Why the Enterprise Could Never Go Underwater

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By now, you've probably seen the new trailer for J.J. Abrams' Star Trek Into Darkness, which features a stunning shot of the Enterprise rising up out of a body of water. According to journalists who have seen the first nine minutes of the film, the Enterprise is purposefully hiding there. Only one problem, though: It could never happen.

Raymond Wagner, who has a PhD in electrical engineering and works in the space industry, told Badass Digest going underwater is the kind of thing that simply wouldn't be built into the capabilities of the spaceship. "Like most spacecraft, the Enterprise is designed to keep between one and several atmospheres of pressure in, while the ship itself is exposed to the vacuum of space," Wagner says. "This is a very different job than keeping out the pressure from tons of sea water over your head." For every 33 feet the ship descends into the body of water, Wagner says, the pressure would increase by one atmosphere, "and it won't take much depth to generate some crazy pressures!" And that's just one reason why having the Enterprise hang out underwater doesn't make sense.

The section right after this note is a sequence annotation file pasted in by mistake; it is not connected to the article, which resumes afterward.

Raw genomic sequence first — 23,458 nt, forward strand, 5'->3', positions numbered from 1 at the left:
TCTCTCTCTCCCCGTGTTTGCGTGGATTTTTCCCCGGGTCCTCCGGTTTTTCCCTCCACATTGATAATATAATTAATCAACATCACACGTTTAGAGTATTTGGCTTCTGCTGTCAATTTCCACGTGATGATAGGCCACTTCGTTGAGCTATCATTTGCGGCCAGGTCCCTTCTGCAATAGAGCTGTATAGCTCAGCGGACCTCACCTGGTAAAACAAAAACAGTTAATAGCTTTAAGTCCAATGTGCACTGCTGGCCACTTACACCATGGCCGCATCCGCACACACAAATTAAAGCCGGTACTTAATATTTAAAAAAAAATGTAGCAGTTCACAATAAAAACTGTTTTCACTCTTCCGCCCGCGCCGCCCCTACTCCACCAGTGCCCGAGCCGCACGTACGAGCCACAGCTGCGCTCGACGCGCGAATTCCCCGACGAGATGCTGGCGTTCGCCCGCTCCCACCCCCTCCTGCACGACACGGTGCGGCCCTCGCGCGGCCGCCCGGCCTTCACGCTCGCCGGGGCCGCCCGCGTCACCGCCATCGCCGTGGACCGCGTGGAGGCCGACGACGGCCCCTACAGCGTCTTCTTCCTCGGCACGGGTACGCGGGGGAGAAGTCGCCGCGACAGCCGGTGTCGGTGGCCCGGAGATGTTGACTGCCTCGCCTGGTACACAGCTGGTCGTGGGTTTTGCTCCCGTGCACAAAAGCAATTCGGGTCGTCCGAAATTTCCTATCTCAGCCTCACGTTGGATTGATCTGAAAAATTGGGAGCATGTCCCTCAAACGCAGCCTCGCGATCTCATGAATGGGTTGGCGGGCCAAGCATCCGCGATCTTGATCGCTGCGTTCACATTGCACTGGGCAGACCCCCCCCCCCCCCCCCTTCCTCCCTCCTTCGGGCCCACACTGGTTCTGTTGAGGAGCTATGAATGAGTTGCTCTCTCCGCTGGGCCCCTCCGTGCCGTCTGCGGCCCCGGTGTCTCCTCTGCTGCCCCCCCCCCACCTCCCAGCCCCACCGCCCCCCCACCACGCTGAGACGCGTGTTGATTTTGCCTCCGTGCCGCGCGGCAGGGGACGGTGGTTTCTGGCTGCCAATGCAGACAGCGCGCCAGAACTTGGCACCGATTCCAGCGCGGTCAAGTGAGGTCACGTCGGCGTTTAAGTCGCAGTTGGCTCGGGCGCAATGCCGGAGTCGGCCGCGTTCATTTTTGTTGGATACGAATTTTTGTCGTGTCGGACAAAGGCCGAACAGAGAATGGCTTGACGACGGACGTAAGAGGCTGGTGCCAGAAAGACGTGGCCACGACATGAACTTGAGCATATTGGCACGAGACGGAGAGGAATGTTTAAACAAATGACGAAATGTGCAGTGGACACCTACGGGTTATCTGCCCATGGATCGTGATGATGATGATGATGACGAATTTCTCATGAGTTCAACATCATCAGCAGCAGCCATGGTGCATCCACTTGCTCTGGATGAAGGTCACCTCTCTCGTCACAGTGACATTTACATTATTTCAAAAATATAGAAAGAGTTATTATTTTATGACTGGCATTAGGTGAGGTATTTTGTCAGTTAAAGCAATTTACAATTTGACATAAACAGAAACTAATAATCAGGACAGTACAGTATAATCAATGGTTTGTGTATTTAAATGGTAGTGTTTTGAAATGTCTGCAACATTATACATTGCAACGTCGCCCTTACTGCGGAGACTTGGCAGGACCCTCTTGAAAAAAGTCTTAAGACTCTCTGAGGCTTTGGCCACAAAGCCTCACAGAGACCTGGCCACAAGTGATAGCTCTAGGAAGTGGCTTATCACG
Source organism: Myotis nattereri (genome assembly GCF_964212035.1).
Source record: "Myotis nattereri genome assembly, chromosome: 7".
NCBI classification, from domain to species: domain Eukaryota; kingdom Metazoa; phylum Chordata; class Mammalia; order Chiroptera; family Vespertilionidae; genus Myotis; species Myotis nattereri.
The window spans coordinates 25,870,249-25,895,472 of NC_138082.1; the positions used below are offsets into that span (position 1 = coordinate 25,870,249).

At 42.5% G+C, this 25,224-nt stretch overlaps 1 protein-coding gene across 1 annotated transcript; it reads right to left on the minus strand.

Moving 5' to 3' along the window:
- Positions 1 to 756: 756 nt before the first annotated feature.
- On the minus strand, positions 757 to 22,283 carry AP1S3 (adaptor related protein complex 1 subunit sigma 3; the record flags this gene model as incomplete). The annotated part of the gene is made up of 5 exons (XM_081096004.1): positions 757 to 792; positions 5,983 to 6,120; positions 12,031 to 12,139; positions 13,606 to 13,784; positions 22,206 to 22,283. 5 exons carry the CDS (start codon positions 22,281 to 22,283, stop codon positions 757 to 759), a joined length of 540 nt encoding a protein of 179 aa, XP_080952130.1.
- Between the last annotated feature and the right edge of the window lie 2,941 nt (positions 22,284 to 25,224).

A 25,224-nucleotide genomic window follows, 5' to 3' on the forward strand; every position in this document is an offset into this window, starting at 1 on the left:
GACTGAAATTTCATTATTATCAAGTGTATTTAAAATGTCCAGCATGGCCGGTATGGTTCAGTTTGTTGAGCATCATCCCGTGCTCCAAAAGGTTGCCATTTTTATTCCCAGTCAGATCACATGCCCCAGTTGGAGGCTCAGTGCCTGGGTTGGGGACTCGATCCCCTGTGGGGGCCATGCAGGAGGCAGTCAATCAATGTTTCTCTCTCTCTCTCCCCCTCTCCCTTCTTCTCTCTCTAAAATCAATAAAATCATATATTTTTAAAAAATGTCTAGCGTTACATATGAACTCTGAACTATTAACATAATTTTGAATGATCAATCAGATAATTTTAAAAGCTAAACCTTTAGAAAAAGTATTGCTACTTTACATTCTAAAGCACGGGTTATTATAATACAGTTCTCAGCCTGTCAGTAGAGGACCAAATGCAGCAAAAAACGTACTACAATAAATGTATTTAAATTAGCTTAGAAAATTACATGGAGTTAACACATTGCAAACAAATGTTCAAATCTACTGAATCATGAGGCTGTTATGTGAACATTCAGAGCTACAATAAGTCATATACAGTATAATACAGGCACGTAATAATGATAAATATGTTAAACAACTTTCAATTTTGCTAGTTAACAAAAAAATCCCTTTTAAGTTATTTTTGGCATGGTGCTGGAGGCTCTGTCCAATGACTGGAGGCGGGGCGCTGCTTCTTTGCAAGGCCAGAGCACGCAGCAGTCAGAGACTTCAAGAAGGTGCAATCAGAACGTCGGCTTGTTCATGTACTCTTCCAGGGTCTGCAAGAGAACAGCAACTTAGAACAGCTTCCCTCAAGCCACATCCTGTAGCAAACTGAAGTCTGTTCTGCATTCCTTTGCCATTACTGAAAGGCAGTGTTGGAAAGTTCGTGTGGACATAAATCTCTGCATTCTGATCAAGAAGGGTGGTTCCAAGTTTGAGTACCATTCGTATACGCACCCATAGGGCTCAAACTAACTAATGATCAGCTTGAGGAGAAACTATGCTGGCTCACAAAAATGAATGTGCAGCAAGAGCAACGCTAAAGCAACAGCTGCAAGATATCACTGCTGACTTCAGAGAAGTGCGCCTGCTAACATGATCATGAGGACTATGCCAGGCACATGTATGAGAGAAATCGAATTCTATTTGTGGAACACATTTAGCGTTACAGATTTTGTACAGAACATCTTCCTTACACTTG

Devin Faraci, who wrote the article and expressed displeasure about the scene on Twitter, obviously understands that filmmakers often stretch or fudge science in service of the story—as is their right, to make a more compelling movie. Still, he says, Star Trek has been an inspiration to scientists—and in fact has inspired many areas of modern science—since it debuted in the 1960s. But Abrams' films seem to be more fantasy than sci-fi, and that's an issue. "In a modern age where space exploration is being devalued and huge numbers of Americans still believe in Creationism, Star Trek's aspirational, human-level, technology-centered philosophy is more important than ever," Faraci writes. "I want the new Star Trek franchise to inspire the next generation of engineers and explorers. Instead it seems that JJ Abrams has taken the franchise into the Star Wars space fantasy direction, where characters misuse words like 'parsecs' and where basic physics are thrown out the window. ... Star Trek should be scifi... and science is just as important as fiction in that portmanteau. "

I tend to agree with Faraci on this one. What do you guys think?

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December 11, 2012 - 3:30pm
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